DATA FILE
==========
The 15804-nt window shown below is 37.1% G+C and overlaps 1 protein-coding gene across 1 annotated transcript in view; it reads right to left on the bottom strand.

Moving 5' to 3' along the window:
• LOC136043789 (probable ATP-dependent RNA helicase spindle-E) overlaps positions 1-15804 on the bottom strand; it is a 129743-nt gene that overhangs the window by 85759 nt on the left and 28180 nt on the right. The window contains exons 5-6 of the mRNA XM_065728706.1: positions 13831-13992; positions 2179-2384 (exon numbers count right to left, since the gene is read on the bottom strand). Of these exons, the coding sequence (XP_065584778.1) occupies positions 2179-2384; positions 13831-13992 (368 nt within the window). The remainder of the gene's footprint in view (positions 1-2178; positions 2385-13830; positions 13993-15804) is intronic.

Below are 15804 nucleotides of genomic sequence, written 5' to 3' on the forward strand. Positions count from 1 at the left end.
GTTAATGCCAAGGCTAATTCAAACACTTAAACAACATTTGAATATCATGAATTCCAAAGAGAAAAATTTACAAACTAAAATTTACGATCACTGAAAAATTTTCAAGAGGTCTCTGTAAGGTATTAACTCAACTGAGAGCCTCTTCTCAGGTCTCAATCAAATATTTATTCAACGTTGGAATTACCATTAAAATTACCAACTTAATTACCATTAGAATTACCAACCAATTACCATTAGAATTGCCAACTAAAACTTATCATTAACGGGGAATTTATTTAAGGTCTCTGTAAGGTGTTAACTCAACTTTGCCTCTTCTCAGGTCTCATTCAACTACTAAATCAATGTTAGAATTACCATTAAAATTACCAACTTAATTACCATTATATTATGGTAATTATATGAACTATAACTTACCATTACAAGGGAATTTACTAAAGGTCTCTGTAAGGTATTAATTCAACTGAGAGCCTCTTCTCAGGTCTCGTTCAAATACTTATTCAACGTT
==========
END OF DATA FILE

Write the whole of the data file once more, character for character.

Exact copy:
The 15804-nt window shown below is 37.1% G+C and overlaps 1 protein-coding gene across 1 annotated transcript in view; it reads right to left on the bottom strand.

Moving 5' to 3' along the window:
• LOC136043789 (probable ATP-dependent RNA helicase spindle-E) overlaps positions 1-15804 on the bottom strand; it is a 129743-nt gene that overhangs the window by 85759 nt on the left and 28180 nt on the right. The window contains exons 5-6 of the mRNA XM_065728706.1: positions 13831-13992; positions 2179-2384 (exon numbers count right to left, since the gene is read on the bottom strand). Of these exons, the coding sequence (XP_065584778.1) occupies positions 2179-2384; positions 13831-13992 (368 nt within the window). The remainder of the gene's footprint in view (positions 1-2178; positions 2385-13830; positions 13993-15804) is intronic.

Below are 15804 nucleotides of genomic sequence, written 5' to 3' on the forward strand. Positions count from 1 at the left end.
GTTAATGCCAAGGCTAATTCAAACACTTAAACAACATTTGAATATCATGAATTCCAAAGAGAAAAATTTACAAACTAAAATTTACGATCACTGAAAAATTTTCAAGAGGTCTCTGTAAGGTATTAACTCAACTGAGAGCCTCTTCTCAGGTCTCAATCAAATATTTATTCAACGTTGGAATTACCATTAAAATTACCAACTTAATTACCATTAGAATTACCAACCAATTACCATTAGAATTGCCAACTAAAACTTATCATTAACGGGGAATTTATTTAAGGTCTCTGTAAGGTGTTAACTCAACTTTGCCTCTTCTCAGGTCTCATTCAACTACTAAATCAATGTTAGAATTACCATTAAAATTACCAACTTAATTACCATTATATTATGGTAATTATATGAACTATAACTTACCATTACAAGGGAATTTACTAAAGGTCTCTGTAAGGTATTAATTCAACTGAGAGCCTCTTCTCAGGTCTCGTTCAAATACTTATTCAACGTT